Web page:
As Jesus followers we are called into the Kingdom Life. This blog will help us converse and learn what that means. It will contain thoughts on Scripture, Sermon Reflection, Leadership Training and interesting reads. -Pastor Jeff

Friday, May 27, 2016

Show and Tell: Recovering Christian Mission

How is it that Kindergartners have managed to capture a balance that so few Christians seem to hold?  We all remember that favorite day of the week, the “Show and Tell” day in Kindergarten.  You prepared for weeks.  You knew days before what sweet little gem of a toy (authorized by your teachers and parents which made it even better) that you’d carry to the school.  You couldn’t wait to show off to your friends what you were convinced was the greatest toy EVER!  See Kindergartners get it!  You don’t just bring in the toy and set it on the shelf hoping everyone will see it.  Likewise, you don’t forget it at home and just try really hard to describe it.  No!  You bring it and you talk about it.  The two go hand in hand.  Let them see it, feel it, experience it, right?  But then tell them about it.  Ohhhh, to be more like children.

I’ve spent the last 13 years of my adult life running in multiple Christian traditions.  I call home a conservative evangelical tradition.  I’ve got an advanced degree from perhaps one of the most liberal divinity programs.  I’ve been enriched by the various voices I’ve listened to and been challenged by.  However, I find myself wanting to yell (too often I might add), “Quit telling me it’s either/or!  The Kingdom of God is both/and!” 

The Loss of Balance
There are many in Christian circles that want to suggest that the Kingdom of God is about Local Social Transformation.  They are the pioneers of social activism, racial reconciliation, economic equality, and distributive justice.  They get things done.   They start food pantries, shelters, orphanages, and social movements to challenge the powers of injustice.  They are often both socially and politically liberal (and a lot of fun to hang out with I might add).  However, the thought of “getting someone saved” makes many of them a bit nauseous.  They believe that’s the residue of a misappropriated understanding of Jesus’ gospel.  They would prefer the often attributed statement of St. Francis Assisi, “Preach the gospel always, use words if necessary.”  Though they’d tweek that a bit.  They might say, “Preach the gospel always…through what you do.  Shut up and just do it.  Quit trying to ram Jesus down their throats.  Transform communities and that will suffice.”  They are big on the “Show.”

Then there is my native tribe, the evangelicals.  We prefer a different route.  All that liberal, social transformation seems to miss the point.  Unfortunately, much of this reluctance toward the “liberal agenda” is based on a misunderstanding of the Kingdom of God and the future of all things.  Anyways, there is a tendency to believe among evangelicals that to focus on the “show” part of the equation is nothing more than gospel that feeds people but leaves them stuck in their sin.  Getting them saved is what’s important!  We are big on the “Tell.”  Evangelicals talk A LOT!  We talk A LOT about EVERYTHING!  We tend to be more conservative socially and politically (this current election season notwithstanding…we Evangelicals have lost our minds and abandoned all good sense).  We are passionate about prayer and the Word (and some are a lot of fun to hang out with because we’ve got great stories of people’s lives transformed by the power of God.)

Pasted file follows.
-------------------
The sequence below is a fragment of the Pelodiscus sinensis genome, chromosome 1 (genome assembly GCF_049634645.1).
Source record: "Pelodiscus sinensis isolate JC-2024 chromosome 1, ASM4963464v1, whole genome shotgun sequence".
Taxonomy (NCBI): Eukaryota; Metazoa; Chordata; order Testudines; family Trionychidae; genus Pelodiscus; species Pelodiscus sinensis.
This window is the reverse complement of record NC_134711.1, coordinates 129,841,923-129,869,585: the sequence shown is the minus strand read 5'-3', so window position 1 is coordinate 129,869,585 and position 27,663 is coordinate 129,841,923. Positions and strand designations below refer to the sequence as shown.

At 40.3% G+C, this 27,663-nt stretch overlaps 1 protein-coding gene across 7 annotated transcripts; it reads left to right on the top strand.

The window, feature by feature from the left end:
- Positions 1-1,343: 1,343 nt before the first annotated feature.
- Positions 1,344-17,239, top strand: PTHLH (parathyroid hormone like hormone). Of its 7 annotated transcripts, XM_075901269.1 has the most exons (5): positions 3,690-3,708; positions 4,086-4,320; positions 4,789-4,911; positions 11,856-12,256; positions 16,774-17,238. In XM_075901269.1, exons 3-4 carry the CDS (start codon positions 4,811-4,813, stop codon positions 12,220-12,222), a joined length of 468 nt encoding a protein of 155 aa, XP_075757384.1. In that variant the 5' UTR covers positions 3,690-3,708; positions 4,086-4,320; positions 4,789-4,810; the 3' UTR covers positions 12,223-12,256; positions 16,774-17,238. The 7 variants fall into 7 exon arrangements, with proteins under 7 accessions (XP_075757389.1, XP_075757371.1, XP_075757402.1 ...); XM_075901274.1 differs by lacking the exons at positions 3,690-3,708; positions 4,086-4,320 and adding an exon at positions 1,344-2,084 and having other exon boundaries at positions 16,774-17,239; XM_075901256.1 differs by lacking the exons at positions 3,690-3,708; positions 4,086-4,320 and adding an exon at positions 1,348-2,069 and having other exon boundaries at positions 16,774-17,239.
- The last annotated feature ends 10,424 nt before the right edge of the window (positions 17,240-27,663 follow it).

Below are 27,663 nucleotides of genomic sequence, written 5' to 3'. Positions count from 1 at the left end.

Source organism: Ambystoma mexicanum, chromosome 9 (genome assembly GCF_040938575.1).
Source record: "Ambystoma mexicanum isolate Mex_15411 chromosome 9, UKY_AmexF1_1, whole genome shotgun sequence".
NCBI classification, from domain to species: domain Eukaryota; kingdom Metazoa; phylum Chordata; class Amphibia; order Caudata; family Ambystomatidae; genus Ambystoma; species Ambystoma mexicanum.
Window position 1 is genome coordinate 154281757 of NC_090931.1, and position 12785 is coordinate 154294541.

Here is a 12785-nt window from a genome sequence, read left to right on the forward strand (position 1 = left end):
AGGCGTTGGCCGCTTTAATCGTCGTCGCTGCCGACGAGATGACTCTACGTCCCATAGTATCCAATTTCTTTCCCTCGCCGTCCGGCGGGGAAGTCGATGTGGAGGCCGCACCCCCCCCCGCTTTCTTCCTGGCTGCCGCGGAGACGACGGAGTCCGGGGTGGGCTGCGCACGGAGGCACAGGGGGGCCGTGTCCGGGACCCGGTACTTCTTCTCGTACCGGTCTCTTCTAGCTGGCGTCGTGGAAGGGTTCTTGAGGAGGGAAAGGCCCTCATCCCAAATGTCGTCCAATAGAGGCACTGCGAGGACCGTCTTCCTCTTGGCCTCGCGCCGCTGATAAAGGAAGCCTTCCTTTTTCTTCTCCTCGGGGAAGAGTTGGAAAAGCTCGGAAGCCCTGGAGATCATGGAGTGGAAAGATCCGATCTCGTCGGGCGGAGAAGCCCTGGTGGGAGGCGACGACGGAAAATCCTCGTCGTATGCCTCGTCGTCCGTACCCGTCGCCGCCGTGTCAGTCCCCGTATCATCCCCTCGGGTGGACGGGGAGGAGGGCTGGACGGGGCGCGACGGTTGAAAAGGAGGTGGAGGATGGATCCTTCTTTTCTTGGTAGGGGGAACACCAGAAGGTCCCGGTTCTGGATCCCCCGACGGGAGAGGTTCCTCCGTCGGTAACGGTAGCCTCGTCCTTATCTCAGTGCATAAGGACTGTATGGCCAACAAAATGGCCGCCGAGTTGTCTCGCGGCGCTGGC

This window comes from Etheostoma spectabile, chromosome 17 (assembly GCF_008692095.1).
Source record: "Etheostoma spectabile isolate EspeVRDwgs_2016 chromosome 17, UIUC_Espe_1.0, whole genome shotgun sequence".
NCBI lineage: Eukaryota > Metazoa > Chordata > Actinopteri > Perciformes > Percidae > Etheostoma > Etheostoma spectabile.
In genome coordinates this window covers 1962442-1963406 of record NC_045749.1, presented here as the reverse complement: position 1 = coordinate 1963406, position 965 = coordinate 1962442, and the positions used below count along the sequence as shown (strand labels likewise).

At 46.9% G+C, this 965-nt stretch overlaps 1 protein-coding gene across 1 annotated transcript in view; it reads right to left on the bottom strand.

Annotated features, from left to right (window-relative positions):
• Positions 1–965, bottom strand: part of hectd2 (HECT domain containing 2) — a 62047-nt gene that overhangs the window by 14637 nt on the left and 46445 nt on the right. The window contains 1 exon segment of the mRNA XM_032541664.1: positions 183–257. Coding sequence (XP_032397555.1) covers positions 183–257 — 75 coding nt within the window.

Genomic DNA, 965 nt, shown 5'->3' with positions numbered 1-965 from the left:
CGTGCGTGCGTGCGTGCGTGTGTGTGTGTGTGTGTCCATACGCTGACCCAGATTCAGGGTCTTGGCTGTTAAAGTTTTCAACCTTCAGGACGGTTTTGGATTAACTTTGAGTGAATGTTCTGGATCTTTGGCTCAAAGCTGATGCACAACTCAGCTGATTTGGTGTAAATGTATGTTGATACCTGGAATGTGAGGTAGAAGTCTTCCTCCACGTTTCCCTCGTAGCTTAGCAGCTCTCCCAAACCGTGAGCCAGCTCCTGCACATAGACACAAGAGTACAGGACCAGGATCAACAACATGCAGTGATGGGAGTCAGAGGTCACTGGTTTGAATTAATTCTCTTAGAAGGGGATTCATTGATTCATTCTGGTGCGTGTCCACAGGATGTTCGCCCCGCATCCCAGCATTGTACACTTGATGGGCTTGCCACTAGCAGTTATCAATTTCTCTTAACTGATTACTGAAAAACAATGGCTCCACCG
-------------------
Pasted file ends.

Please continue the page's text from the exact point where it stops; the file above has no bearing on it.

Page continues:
But “show” and “tell” don’t often know how to play well with one another.  You either sit it on the shelf hoping everyone sees it or you leave it at home and try really hard to describe it.

Two Sides of the Same Coin
When we lose balance, I fear we cease to be the church that God called to give witness to His Kingdom in this world.  I believe that Gospel Saturation and Local Social Transformation were meant for one another.  I was grabbed at a recent conference by the language of Gospel Saturation.  We’ve got really good news as Christians!  It’s really good!  Our story is one of redemption and the power of God.  It’s a story that suggests that the forces of evil and darkness have been conquered by the love and power of God.  It is a story that makes space for every outside and outlier.  It’s the story of Jesus, the one who proclaimed the coming of a Kingdom where God makes right what’s wrong…and then…He invites us to join Him in that venture.  He calls us to leave behind our old lives and join Him in the New Story…by which we are “saved (or being saved)” and becoming followers of Jesus!  Gospel Saturation is courageous telling.  It’s the belief that the broken and sinful need a better story.  Why on earth would we keep that story to ourselves.  We got to tell!  We got to share!  We got to invite! 

As we…

participate in the Local Social Transformation of our communities.  We are talking about a Kingdom folks.  That’s big news.  The invitation Jesus offers is not just to fix my soul.  It’s the call to join Him as he fixes the world.  Living in the balance is the belief that Jesus has a bigger vision than just getting a few isolated souls out of hell.  He wants to remedy the hell on earth that so many live constrained by.  We might even suggest that only by participating in Local Social Transformation, by “showing” the Kingdom will people be able to hear what we seek to “tell” them.  By participating with Jesus in healing a broken world, feeding hungry people, standing against racial, social, and economic injustice gives powerful witness to the full ramifications of redemption here on earth.  This is not social activism.  This is Kingdom transformation.  We got to act!  We got to work!  We got to feed!

As we…

extend the invitation that could literally transform a life. 

The Power of Show AND Tell
The confusion of which we ought to do has left too many churches confused about their identity.  One preacher tells them to help at the soup kitchen.  Their next preacher tells them to learn methods of personal evangelism.  For preachers that lose their way, they focus too much on the administrative and organizational efforts of the church and whine incessantly because of all the obstacles preventing them from growing their little kingdoms. 

But!!  When the church recovers the both/and of “show and tell,” of Gospel Saturation and Local Social Transformation, the church becomes a powerful vessel through which the love and grace, the passion and power of God can spill out into communities.  Both/and helps the church recover its Missional Identity in this world!  It ensures that both actions and words are offered to the glory of God.  It ensures that those whose external circumstances are transformed by the generous faithful actions of God’s people also have the opportunity to have their internal circumstances transformed as they are liberated from sin’s clutches.